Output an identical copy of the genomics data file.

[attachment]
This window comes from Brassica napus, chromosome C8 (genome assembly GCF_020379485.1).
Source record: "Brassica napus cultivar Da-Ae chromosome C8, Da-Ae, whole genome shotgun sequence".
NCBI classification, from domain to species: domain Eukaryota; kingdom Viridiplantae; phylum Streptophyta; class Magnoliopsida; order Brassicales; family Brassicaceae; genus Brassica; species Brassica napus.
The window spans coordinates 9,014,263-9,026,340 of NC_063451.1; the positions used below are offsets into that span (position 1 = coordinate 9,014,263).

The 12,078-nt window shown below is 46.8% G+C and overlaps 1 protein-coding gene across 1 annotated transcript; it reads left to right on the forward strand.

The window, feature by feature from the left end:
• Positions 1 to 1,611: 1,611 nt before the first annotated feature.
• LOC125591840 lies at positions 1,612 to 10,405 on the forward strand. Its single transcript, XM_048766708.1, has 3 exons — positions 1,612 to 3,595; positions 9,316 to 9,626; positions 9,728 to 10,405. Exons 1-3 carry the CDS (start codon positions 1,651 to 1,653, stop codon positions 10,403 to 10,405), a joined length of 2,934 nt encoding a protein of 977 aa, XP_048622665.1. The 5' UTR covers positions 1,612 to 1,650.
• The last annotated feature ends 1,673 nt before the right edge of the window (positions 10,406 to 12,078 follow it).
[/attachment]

This window comes from Brassica napus, chromosome C8 (genome assembly GCF_020379485.1).
Source record: "Brassica napus cultivar Da-Ae chromosome C8, Da-Ae, whole genome shotgun sequence".
NCBI classification, from domain to species: domain Eukaryota; kingdom Viridiplantae; phylum Streptophyta; class Magnoliopsida; order Brassicales; family Brassicaceae; genus Brassica; species Brassica napus.
The window spans coordinates 9,014,263-9,026,340 of NC_063451.1; the positions used below are offsets into that span (position 1 = coordinate 9,014,263).

The 12,078-nt window shown below is 46.8% G+C and overlaps 1 protein-coding gene across 1 annotated transcript; it reads left to right on the forward strand.

The window, feature by feature from the left end:
• Positions 1 to 1,611: 1,611 nt before the first annotated feature.
• LOC125591840 lies at positions 1,612 to 10,405 on the forward strand. Its single transcript, XM_048766708.1, has 3 exons — positions 1,612 to 3,595; positions 9,316 to 9,626; positions 9,728 to 10,405. Exons 1-3 carry the CDS (start codon positions 1,651 to 1,653, stop codon positions 10,403 to 10,405), a joined length of 2,934 nt encoding a protein of 977 aa, XP_048622665.1. The 5' UTR covers positions 1,612 to 1,650.
• The last annotated feature ends 1,673 nt before the right edge of the window (positions 10,406 to 12,078 follow it).